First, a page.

Meeting the self-care needs of Latinas after breast cancer
|Institution:||University of California, San Francisco|
Carmen Ortiz , Ph.D. -
Anna Napoles , PhD, MPH -
|Award Cycle:||2013 (Cycle 19)||Grant #: 19AB-2500||Award: $191,431|
|Award Type:||CRC Pilot Award|
|Sociocultural, Behavioral, and Psychological Issues>Sociocultural, Behavioral, and Psychological Issues: the human side|
Initial Award Abstract (2013)
Introduction: The end of active treatment is often a difficult transition for breast cancer survivors (BCS) filled with fears of recurrence and uncertainty about the future. This difficult transition occurs at the same time that BCS lose the regular support of their treatment team. After treatment, Spanish-speaking Latina breast cancer survivors (SSBCS) suffer worse quality of life (QoL) and more pain, depression, fatigue, and concerns about work, finances, and health insurance compared to whites. SSBCS lack culturally and linguistically appropriate information on recommended health care and self-care following active cancer treatment (e.g., management of increased risks of subsequent cancer and treatment side effects) and skills to manage their symptoms after treatment. We need to better understand the issues faced by SSBCS during this challenging survivorship phase and identify the most appropriate and effective programs to help them manage their symptoms and health after treatment.
Question(s) or hypotheses: Our research questions are: 1) From the perspectives of varied stakeholders (survivors, oncology providers, and advocates), what are the most pressing emotional and self-care needs of SSBCS once active treatment has ended? and 2) How appropriate are post-treatment breast cancer support programs that have been tested in White and African American BCS for use among SSBCS? This study will build on prior CBCRP CRC Pilot and Full Awards in which Drs. Nápoles and Ortíz developed and are testing in a randomized controlled trial (RCT) a program called Nuevo Amanecer (A New Dawn), a manualized 8-week stress management intervention for SSBCS women just diagnosed with breast cancer.
AIM 1: Identify the most important informational, emotional, and symptom management needs once active treatment has ended through a cross-sectional survey of a five-county community sample of SSBCS from our Nuevo Amanecer RCT (N˜100).
AIM 2: Identify the content and delivery format for self-care information and skills training to SSBCS following active treatment through 4 focus groups with SSBCS and in-person interviews with 10 SSBCS and 5 oncology providers/cancer advocates.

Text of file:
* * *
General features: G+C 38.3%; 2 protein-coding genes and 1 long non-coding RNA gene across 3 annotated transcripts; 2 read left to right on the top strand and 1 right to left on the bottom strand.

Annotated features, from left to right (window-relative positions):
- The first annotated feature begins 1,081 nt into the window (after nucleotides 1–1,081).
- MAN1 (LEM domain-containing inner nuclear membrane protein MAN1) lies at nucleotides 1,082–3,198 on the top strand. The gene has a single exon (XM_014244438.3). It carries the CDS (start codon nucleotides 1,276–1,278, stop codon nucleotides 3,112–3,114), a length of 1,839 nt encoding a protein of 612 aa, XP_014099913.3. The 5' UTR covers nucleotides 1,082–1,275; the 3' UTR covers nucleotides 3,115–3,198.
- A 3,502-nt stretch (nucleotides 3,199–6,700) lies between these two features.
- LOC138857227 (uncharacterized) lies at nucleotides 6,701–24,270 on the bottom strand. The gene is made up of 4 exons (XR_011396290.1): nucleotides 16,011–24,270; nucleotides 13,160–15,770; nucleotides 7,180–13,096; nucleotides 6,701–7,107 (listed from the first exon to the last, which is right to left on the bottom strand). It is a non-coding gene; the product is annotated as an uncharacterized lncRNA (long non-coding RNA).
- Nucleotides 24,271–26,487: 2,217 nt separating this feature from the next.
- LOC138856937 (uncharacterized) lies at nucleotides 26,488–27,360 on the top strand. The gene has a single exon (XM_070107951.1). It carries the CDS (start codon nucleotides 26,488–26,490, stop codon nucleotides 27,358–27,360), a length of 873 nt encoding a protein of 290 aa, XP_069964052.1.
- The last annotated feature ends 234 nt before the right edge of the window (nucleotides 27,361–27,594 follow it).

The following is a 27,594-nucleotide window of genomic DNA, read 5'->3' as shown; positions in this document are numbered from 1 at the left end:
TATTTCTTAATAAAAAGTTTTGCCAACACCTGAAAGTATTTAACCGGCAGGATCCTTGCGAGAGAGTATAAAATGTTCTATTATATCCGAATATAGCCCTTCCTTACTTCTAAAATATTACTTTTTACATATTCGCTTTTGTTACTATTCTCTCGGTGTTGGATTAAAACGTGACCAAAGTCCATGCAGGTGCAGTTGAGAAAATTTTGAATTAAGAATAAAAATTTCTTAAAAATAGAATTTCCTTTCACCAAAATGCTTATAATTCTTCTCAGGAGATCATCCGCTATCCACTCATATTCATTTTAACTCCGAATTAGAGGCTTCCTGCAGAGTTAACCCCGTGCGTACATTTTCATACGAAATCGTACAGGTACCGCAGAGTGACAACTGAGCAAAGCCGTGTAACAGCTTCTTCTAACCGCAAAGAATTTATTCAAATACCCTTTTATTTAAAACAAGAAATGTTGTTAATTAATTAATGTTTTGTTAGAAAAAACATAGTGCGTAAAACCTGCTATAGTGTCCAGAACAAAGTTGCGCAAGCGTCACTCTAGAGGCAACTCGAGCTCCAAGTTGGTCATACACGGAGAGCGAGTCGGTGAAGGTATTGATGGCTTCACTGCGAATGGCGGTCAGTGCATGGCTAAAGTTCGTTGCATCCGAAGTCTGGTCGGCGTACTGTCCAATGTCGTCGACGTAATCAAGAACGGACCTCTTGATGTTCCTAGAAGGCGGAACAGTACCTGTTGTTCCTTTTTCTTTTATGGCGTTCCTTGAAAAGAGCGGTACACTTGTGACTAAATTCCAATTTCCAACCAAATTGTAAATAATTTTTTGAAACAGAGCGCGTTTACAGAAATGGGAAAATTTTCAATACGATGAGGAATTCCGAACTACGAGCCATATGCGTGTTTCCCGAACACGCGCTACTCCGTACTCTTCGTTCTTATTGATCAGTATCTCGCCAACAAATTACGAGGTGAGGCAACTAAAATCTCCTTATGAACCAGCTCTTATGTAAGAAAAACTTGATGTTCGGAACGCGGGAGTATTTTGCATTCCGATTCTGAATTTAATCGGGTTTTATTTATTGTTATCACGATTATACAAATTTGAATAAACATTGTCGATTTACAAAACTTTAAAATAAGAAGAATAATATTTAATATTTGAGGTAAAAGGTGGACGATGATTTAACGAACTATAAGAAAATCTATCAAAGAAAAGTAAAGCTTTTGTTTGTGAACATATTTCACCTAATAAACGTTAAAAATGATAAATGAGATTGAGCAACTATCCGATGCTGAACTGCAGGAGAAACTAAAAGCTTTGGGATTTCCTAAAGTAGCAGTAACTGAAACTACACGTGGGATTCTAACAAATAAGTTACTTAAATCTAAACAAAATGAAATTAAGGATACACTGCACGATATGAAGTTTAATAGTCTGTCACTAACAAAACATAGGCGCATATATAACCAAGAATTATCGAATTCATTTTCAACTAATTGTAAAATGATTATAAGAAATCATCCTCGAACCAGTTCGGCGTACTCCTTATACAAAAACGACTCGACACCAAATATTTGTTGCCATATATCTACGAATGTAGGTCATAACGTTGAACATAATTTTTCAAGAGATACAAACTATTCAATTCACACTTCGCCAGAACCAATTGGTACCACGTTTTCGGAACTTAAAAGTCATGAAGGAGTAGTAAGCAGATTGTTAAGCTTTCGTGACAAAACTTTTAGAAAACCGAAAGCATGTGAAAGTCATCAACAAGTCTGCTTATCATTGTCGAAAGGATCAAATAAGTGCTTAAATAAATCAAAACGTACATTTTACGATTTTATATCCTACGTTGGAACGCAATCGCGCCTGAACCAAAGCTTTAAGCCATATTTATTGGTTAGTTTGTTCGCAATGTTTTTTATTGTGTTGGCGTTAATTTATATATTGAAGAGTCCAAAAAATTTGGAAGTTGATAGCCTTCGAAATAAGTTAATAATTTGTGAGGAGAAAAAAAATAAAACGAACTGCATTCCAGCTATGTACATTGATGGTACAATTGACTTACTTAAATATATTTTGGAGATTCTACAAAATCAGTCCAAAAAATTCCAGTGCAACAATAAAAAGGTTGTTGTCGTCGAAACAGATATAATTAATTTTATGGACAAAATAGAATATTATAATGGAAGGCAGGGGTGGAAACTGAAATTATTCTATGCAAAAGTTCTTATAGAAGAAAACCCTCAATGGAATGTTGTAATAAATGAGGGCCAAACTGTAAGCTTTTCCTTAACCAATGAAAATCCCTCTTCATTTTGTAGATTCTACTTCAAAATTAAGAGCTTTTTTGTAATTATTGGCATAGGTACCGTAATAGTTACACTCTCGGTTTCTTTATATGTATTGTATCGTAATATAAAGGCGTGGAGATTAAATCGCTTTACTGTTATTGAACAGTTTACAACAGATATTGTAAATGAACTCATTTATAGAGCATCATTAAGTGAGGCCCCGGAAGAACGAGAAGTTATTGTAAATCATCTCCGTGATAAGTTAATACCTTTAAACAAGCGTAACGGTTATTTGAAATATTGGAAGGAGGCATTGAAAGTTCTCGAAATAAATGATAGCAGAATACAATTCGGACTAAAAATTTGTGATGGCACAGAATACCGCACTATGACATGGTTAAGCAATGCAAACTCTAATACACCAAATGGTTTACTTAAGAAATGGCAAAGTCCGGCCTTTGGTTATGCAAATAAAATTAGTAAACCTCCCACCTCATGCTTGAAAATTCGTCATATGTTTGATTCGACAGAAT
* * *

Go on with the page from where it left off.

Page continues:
AIM 3: Incorporating results of aims 1 and 2 and what we learn from research on similar programs and our prior projects: a) develop a program to support self-care of symptoms and emotional needs once active treatment has ended, and b) try out the program with 6 SSBCS.
General methodology: This pilot study will use survey and in-person interviews to generate data to guide the development of a peer-delivered program that will provide SSBCS with the tools to manage their needs in the period following active treatment. Our methods include surveys, focus groups, and in-depth interviews. The in-person interviews will be conducted after the telephone survey so that we can explore the needs identified by telephone, in more depth in-person. The results from the pilot, literature, and our current program will be used to develop a preliminary version of the survivor-to-survivor delivered program to be tried out with 6 SSBCS. The program will be revised based on the input of the SSCBS who try the program out.
Innovative elements: This project is innovative for several reasons. No one has assessed systematically the needs of SSBCS. Only one project has developed and tested a support intervention for Latinas during this important phase, but that study had several limitations. It was small (N=52), did not achieve significant improvements in participants’ physical and mental health compared to a control group, and did not distinguish between English- and Spanish-speaking Latinas.
Community involvement: Our existing field staff (18 SSBCS and advocates), sharing what they have heard from hundreds of SSBCS, have voiced the inordinate challenges that surface as women finish active treatment, i.e., a spike in fear of recurrence and anxiety, uncertainty about what to expect as a result of their treatments, pain and fatigue, and concerns about their families, jobs, finances and insurance coverage. Our five-county partnership consists of an extensive network of community-based organizations and clinical partners, and an active community advisory board and steering committee that are representative of the broader partnership. The partnership generated the idea and has been the impetus for this grant application.
Future Plans: This collaborative project between the University of California San Francisco, Círculo de Vida Cancer Support and Resource Center, and the broader partnership will prepare us to conduct a RCT study of a program for SSBCS during the transition after completing active treatment. It will build capacity among trained community-based research staff participating in the Nuevo Amanecer trial to meet the needs of SSBCS throughout survivorship.